To do this, surgeons will combine breast cancer tumor removal (a lumpectomy or partial mastectomy) and plastic surgery techniques (reconstructive surgery) at the same time of breast conservation surgery.
Oncoplastic surgery gives patients confidence in knowing they can have their cancer removed while preserving the physical appearance of their natural breasts during one surgery, without leaving the breast distorted or asymmetric.
The process involves planning the lumpectomy and immediate reconstruction together. It may involve operating on both breasts, including one that may not have cancer, to make the two breasts symmetrical. The goal is to reshape the breasts to minimize the effects of cancer treatment, which can help women recover and heal both physically and emotionally from their cancer journey.
Oncoplastic surgery options are diverse and depend on the breast cancer characteristics, each individual patient’s body, and the patient’s desired outcomes. It is important to discuss whether you are a candidate for oncoplastic surgery options with your breast surgeon or plastic surgeon.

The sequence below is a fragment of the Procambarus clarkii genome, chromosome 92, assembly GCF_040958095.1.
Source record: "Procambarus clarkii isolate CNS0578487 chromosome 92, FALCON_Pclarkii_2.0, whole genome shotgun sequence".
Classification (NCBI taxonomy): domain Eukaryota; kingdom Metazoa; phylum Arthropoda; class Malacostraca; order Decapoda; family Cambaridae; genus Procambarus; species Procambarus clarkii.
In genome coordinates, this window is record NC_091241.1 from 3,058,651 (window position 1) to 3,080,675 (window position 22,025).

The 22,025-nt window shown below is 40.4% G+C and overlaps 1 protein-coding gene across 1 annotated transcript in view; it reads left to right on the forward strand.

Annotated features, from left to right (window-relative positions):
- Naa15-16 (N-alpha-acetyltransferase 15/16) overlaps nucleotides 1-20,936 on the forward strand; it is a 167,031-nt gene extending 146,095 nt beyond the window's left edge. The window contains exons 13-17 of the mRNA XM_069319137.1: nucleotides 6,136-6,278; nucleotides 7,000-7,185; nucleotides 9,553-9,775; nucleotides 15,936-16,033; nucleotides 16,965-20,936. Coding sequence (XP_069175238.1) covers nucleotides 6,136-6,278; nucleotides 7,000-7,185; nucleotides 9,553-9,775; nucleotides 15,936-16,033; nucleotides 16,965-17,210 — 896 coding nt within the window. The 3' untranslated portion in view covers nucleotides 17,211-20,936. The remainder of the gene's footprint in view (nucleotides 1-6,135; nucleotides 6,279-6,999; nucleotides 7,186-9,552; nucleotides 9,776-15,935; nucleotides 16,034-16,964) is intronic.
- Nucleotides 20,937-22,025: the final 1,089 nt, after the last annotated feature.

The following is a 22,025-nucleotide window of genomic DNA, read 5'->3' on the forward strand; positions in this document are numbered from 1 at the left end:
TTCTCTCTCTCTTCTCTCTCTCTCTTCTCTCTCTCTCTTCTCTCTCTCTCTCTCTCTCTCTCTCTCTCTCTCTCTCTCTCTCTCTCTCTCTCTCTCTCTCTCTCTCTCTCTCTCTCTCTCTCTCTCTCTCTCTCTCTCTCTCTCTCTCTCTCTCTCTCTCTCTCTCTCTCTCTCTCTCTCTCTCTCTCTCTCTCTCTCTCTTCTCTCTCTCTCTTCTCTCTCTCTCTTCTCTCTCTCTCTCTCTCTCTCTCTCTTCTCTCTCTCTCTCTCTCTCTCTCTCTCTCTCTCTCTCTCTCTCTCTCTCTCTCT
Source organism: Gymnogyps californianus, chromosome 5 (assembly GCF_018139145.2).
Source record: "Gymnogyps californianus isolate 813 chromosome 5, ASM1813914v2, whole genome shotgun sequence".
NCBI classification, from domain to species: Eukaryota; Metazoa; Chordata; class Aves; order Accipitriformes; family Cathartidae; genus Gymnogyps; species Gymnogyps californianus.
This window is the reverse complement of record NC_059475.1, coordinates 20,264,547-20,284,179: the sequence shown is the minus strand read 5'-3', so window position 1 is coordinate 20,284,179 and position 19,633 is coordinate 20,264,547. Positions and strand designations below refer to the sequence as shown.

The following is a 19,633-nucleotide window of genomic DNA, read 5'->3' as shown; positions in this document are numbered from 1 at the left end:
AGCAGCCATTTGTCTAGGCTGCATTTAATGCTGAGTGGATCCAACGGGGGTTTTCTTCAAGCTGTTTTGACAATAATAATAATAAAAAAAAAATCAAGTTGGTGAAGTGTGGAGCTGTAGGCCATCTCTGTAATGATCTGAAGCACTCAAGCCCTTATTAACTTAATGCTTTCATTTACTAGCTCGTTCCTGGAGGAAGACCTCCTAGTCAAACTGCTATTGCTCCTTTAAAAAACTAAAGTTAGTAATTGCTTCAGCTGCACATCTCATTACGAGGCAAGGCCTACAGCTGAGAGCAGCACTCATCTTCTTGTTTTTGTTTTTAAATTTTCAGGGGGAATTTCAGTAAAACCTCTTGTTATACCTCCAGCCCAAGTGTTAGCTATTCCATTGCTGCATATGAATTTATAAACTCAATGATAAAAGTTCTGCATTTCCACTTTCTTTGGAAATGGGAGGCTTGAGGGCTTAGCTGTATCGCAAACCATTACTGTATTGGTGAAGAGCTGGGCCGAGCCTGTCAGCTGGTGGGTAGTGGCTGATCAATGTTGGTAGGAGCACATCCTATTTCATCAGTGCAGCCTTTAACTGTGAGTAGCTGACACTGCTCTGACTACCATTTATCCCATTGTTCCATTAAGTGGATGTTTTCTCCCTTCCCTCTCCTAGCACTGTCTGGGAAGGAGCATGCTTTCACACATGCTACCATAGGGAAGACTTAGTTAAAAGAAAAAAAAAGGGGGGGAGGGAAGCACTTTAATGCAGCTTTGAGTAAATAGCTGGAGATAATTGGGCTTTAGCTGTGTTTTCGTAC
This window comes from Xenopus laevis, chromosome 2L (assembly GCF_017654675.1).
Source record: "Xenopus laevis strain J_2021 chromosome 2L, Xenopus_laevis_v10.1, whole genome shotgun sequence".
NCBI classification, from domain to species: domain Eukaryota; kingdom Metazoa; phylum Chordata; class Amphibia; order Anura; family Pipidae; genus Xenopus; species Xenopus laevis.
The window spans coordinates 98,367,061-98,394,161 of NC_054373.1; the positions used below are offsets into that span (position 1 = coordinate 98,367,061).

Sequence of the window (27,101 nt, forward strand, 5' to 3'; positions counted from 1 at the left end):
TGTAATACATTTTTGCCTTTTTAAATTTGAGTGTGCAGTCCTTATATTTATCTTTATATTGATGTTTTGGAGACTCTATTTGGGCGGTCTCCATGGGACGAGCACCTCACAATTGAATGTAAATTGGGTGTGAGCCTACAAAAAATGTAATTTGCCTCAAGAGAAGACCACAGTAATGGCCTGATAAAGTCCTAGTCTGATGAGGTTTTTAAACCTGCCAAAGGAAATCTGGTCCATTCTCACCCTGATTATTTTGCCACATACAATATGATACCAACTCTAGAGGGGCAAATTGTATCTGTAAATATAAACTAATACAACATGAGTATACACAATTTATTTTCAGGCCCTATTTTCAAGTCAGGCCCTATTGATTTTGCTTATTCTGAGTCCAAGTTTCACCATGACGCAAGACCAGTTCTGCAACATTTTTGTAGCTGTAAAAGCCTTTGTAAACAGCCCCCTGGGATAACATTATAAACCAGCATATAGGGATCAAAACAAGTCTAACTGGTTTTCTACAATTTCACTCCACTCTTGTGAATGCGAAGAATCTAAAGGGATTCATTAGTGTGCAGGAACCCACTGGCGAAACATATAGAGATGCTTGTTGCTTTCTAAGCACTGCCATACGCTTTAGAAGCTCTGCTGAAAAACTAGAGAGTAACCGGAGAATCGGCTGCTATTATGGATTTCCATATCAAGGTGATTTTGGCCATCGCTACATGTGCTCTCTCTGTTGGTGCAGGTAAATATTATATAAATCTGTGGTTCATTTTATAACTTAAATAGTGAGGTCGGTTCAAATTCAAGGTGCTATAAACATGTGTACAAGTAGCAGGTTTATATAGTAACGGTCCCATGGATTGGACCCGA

“Oncoplastic surgery is a valuable approach to breast conservation therapy, leaving the patient immediately whole and reconstructed without the potential significant deformity or asymmetry,” says Alexander Nguyen, MD, FACS, CLT, Plastic Surgeon at Reconstructive Microsurgery and Lymphedema Associates, practicing at Sarah Cannon Cancer Institute at Medical City Healthcare.
Many patients assume that their insurance will not cover reconstructive surgery on the unaffected breast or necessary follow-up procedures. However, federal law requires insurance to cover all stages of breast reconstruction, including symmetry of the other breast, after a mastectomy.